The Crisis of Our Age – Part II: Welfare Economics

In Part I of this series I explored the idea that the British vote to leave the European Union may be understood as a rejection of the economic foundation of the post-World War II era.  The prevailing view has been that economic growth, primary reliance on markets to allocate resources efficiently, free trade, and global integration would make the lives of humans better.  The metric that showed this approach was working was rising standards of living measured by average per capita money incomes.  Politicians and pundits both were fond of saying that “…a rising tide lifts all boats.”

Underlying this global economic system were the findings of a branch of neo-classical economic theory called welfare economics.  Economists have long been interested in how we should determine that one set of economic rules is better for people than another.  The name “welfare economics” reflects the idea that some policies create more human welfare (wellbeing) than others.  It turns out that determining welfare changes for society is a non-trivial task.  The rules we should adopt for saying one outcome is better than another are not easy once your society has two or more people in it.

Basically there are three types of economic changes that might be improvements for society.

The first was identified by an Italian economist named Vilfredo Pareto.  Pareto argued that if there is a change in the economy such that one person was better off and no one else was worse off, that change should be considered an improvement in social welfare.  This assumes that a person’s welfare is independent of everyone else in society; that is, we are not envious of the one person’s gain.  With that caveat there is broad agreement that if there is at least one winner and no losers it should be called an improvement.  This outcome is termed a Pareto improvement by economists.

The problem is that a lot, if not all, economic changes create benefits for some people and impose costs on others.  Growing free trade since the adoption of NAFTA and other trade agreements had this effect in the United States.  Many people are able to spend less on consumer goods that used to be made in the U.S. but are now produced more cheaply in other countries.  (Peruse your closet and see if you can find on a map all of the countries your clothes were made in.)  At the same time, people working in U.S. manufacturing have lost jobs, painfully obvious in Maine’s textile, shoe, and paper industries.  Rarely does economic change create only winners.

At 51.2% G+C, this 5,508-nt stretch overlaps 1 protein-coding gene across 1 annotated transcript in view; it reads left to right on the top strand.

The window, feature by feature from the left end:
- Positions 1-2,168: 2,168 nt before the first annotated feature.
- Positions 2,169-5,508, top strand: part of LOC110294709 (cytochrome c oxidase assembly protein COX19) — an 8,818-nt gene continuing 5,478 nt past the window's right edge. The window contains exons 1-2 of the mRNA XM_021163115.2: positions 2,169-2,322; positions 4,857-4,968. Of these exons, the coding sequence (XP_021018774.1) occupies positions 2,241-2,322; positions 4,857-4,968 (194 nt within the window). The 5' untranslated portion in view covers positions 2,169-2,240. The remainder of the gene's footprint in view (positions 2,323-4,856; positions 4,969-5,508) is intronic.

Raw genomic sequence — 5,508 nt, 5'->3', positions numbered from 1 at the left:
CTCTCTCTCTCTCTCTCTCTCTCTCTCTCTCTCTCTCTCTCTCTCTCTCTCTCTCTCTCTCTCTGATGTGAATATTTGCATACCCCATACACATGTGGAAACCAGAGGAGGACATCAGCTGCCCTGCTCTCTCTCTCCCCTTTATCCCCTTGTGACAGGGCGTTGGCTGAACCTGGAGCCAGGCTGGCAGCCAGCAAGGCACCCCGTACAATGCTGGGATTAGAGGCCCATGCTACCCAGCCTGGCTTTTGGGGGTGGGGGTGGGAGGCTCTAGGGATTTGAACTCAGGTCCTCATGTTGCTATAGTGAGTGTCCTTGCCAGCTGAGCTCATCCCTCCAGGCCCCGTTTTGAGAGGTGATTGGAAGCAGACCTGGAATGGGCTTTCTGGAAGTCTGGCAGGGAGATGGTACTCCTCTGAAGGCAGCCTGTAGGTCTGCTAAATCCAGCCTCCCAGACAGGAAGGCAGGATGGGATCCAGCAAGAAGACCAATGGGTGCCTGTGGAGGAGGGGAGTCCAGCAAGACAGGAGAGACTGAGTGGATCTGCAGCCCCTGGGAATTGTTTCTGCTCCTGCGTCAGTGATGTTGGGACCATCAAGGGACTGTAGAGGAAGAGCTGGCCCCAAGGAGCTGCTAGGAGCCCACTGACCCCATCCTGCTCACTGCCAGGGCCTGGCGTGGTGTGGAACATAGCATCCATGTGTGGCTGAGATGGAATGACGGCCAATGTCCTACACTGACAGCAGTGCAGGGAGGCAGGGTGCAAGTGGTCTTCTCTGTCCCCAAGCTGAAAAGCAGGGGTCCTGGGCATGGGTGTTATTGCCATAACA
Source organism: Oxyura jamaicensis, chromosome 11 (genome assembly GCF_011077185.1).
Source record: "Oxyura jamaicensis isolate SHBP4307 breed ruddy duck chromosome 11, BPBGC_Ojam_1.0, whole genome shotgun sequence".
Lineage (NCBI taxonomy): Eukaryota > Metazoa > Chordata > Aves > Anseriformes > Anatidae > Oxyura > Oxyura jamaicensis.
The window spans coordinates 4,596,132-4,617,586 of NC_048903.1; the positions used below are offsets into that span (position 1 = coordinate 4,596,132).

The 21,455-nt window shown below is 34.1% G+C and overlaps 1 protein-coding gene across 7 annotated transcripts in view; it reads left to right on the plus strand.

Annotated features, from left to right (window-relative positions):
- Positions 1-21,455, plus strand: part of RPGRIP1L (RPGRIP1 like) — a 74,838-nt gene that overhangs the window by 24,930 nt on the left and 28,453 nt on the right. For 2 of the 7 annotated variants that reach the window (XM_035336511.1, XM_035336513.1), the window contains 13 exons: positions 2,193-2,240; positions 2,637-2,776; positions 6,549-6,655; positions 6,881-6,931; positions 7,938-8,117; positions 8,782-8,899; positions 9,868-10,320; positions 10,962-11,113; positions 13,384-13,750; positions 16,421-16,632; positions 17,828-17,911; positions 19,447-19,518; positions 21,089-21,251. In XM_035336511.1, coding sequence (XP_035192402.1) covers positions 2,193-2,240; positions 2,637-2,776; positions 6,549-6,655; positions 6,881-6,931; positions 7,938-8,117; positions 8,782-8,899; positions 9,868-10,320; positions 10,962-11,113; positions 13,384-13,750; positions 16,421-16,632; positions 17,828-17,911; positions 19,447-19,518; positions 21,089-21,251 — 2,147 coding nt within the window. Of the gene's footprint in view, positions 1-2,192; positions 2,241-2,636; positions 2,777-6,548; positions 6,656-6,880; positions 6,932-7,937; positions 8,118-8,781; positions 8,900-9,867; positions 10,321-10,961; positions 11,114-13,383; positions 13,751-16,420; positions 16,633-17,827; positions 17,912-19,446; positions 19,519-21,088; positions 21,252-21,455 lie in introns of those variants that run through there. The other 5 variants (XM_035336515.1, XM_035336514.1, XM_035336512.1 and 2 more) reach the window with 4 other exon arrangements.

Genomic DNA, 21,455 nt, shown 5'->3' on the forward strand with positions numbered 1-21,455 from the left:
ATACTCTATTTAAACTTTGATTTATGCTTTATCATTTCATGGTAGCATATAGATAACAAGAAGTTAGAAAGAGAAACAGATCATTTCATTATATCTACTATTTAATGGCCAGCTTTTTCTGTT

So the second issue of welfare economics was that when there are both winners and losers, we need a rule to determine whether that change is an improvement in overall welfare.  The answer was yes, as long as the winners could compensate the losers for their losses and still have enough winnings left over to be ahead of where they were before the change.  Some economists call this a compensated Pareto improvement.

This is problematic, particularly in Western cultures, because we are uncomfortable with taxing some people (the winners in this case) and transferring those dollars to the losers.  We end up asking all kinds of questions that show this discomfort.  Did the losers perhaps lose because of their own personal failings?  Maybe they were just lazy.  And why should we punish the winners for being successful?  Won’t this just make them less entrepreneurial?  Aren’t the winners job creators?  Can we trust the losers to tell us really how much they lost?  So compensating losers became politically unpopular and some economists developed theory to help justify not paying compensation.

This is the third key idea in welfare economics embodied in something called the Kaldor-Hicks rule, named for the economists who developed it.  If an economic policy makes some people better off and others worse off, the argument goes, we can still call it a welfare gain.  We just need to show that the winners could have compensated the losers and still have enough left over to be ahead.  You don’t actually have to pay the compensation for it to count as an improvement in welfare.  This became known as a potential Pareto improvement.

This approach fails any reasonable concept of justice yet it is the foundation for the so-called neo-liberal economic approach of the post-World War II period.  Economic growth leads to rising average incomes.  Even if the distribution of that income becomes increasingly distorted (as we saw in the data in last week’s post), people should accept that society’s welfare has improved.  The losers could have been compensated.

It is no wonder that large swathes of society in Britain, the U.S., and around the world feel poorly served.  The very premise of our economic policy is ethically flawed.  Many ideas are now competing to replace this neo-liberal ideology of market-driven economic growth unfairly distributed.  In Part III next week we will explore one of these alternatives – Sustainable De-growth.

Mark W. Anderson

About Mark W. Anderson

I am proud to be a Mainer, born in Caribou and schooled at Brewer High School, Bowdoin College, and the University of Maine. I am grateful for a 35 year career at UMaine, the last decade in the School of Economics.